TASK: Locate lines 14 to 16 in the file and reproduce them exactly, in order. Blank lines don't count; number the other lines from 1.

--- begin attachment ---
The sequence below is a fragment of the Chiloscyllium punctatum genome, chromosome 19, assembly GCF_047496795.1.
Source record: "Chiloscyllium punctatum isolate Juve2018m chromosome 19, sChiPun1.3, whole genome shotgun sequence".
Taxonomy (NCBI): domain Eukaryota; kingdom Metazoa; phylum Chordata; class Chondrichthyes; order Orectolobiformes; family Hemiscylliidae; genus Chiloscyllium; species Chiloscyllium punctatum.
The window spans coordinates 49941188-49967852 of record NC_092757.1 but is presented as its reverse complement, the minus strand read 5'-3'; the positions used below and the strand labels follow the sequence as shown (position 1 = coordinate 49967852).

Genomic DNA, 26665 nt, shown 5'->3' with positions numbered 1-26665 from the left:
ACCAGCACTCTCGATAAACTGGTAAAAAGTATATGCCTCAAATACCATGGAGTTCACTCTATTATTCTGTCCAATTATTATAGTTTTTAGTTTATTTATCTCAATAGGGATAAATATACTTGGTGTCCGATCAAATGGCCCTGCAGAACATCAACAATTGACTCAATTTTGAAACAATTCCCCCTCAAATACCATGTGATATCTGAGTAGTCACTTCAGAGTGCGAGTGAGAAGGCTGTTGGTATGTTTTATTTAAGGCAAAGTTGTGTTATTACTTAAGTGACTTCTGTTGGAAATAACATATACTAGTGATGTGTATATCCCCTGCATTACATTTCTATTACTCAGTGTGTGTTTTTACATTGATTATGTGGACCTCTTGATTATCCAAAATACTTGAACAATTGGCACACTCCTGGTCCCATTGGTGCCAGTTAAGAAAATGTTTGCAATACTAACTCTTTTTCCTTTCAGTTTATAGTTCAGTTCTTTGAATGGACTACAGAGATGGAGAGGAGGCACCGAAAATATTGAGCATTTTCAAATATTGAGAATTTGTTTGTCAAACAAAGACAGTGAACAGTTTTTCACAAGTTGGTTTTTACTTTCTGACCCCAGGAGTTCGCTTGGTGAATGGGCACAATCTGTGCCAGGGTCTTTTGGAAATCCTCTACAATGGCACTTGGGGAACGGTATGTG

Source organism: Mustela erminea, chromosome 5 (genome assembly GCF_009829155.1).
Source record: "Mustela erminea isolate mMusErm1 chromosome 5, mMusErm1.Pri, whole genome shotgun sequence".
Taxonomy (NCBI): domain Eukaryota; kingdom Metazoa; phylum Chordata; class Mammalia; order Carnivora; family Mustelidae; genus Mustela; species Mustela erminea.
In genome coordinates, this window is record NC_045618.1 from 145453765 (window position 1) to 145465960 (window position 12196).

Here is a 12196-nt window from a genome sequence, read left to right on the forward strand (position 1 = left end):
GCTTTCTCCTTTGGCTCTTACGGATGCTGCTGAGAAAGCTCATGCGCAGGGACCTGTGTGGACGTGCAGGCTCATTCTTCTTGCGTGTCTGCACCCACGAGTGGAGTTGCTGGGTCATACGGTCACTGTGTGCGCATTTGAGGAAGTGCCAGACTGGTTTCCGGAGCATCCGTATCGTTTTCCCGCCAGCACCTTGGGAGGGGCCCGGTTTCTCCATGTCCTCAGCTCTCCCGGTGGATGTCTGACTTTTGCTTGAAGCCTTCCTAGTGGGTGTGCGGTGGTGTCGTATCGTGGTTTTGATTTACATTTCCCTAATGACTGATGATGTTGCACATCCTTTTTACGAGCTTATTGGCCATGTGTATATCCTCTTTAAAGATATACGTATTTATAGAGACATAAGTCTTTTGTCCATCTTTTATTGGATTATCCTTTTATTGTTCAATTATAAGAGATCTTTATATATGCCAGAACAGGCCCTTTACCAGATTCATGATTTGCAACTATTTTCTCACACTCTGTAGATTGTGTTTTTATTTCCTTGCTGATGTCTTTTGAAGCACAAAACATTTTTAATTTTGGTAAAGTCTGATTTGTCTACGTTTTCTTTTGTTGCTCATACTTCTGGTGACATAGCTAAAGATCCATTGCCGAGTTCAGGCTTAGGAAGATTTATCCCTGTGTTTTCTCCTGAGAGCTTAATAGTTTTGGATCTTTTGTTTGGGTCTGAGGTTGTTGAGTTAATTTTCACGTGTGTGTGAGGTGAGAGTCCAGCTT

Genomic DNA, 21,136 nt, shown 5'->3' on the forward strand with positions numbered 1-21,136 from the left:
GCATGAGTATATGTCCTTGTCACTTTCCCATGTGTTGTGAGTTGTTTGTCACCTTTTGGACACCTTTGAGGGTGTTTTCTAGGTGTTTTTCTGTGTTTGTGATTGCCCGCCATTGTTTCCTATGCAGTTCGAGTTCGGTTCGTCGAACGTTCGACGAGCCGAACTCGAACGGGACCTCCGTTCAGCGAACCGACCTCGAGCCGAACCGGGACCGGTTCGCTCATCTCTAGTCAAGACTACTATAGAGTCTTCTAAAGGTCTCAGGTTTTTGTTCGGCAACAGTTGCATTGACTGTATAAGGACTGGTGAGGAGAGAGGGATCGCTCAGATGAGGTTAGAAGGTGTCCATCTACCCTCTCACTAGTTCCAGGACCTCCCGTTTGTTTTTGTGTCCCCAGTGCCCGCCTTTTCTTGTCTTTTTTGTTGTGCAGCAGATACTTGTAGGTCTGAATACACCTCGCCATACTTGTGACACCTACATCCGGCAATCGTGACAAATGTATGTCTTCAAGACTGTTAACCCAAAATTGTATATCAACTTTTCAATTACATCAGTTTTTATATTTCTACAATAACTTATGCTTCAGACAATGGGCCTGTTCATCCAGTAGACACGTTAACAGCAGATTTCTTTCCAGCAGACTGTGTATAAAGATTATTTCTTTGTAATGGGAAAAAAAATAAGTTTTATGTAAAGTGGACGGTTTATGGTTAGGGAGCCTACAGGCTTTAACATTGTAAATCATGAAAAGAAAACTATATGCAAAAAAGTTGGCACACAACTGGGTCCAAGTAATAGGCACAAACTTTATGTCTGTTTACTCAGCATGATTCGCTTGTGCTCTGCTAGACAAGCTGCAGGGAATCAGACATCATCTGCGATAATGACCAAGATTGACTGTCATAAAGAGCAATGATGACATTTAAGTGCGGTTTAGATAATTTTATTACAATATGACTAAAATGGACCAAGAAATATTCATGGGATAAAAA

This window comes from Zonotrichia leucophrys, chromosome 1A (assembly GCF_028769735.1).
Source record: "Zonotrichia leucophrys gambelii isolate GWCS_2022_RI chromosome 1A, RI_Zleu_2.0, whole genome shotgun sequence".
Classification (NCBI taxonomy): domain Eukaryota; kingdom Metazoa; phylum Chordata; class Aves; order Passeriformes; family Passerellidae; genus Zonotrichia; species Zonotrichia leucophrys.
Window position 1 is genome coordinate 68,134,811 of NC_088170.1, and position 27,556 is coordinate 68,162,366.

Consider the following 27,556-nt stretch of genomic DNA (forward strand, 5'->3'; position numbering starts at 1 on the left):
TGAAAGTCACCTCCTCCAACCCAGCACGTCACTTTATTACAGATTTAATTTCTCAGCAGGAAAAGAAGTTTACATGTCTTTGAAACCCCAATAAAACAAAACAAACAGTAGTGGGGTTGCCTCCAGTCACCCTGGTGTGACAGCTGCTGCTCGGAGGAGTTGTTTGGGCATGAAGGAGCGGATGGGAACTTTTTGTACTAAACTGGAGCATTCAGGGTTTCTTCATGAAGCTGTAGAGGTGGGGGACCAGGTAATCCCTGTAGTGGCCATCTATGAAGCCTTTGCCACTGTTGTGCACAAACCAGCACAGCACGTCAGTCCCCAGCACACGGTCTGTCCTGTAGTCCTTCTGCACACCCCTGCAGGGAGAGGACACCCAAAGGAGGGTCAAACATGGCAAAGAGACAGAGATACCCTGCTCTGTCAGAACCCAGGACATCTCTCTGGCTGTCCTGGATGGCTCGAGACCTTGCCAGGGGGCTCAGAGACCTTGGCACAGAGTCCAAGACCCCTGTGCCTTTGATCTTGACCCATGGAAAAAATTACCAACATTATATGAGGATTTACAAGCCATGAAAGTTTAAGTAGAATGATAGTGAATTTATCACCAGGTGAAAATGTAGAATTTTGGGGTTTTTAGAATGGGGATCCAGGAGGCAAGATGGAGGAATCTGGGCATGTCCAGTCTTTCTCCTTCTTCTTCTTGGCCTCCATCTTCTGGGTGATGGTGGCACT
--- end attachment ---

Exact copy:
GCATGAGTATATGTCCTTGTCACTTTCCCATGTGTTGTGAGTTGTTTGTCACCTTTTGGACACCTTTGAGGGTGTTTTCTAGGTGTTTTTCTGTGTTTGTGATTGCCCGCCATTGTTTCCTATGCAGTTCGAGTTCGGTTCGTCGAACGTTCGACGAGCCGAACTCGAACGGGACCTCCGTTCAGCGAACCGACCTCGAGCCGAACCGGGACCGGTTCGCTCATCTCTAGTCAAGACTACTATAGAGTCTTCTAAAGGTCTCAGGTTTTTGTTCGGCAACAGTTGCATTGACTGTATAAGGACTGGTGAGGAGAGAGGGATCGCTCAGATGAGGTTAGAAGGTGTCCATCTACCCTCTCACTAGTTCCAGGACCTCCCGTTTGTTTTTGTGTCCCCAGTGCCCGCCTTTTCTTGTCTTTTTTGTTGTGCAGCAGATACTTGTAGGTCTGAATACACCTCGCCATACTTGTGACACCTACATCCGGCAATCGTGACAAATGTATGTCTTCAAGACTGTTAACCCAAAATTGTATATCAACTTTTCAATTACATCAGTTTTTATATTTCTACAATAACTTATGCTTCAGACAATGGGCCTGTTCATCCAGTAGACACGTTAACAGCAGATTTCTTTCCAGCAGACTGTGTATAAAGATTATTTCTTTGTAATGGGAAAAAAAATAAGTTTTATGTAAAGTGGACGGTTTATGGTTAGGGAGCCTACAGGCTTTAACATTGTAAATCATGAAAAGAAAACTATATGCAAAAAAGTTGGCACACAACTGGGTCCAAGTAATAGGCACAAACTTTATGTCTGTTTACTCAGCATGATTCGCTTGTGCTCTGCTAGACAAGCTGCAGGGAATCAGACATCATCTGCGATAATGACCAAGATTGACTGTCATAAAGAGCAATGATGACATTTAAGTGCGGTTTAGATAATTTTATTACAATATGACTAAAATGGACCAAGAAATATTCATGGGATAAAAA

This window comes from Zonotrichia leucophrys, chromosome 1A (assembly GCF_028769735.1).
Source record: "Zonotrichia leucophrys gambelii isolate GWCS_2022_RI chromosome 1A, RI_Zleu_2.0, whole genome shotgun sequence".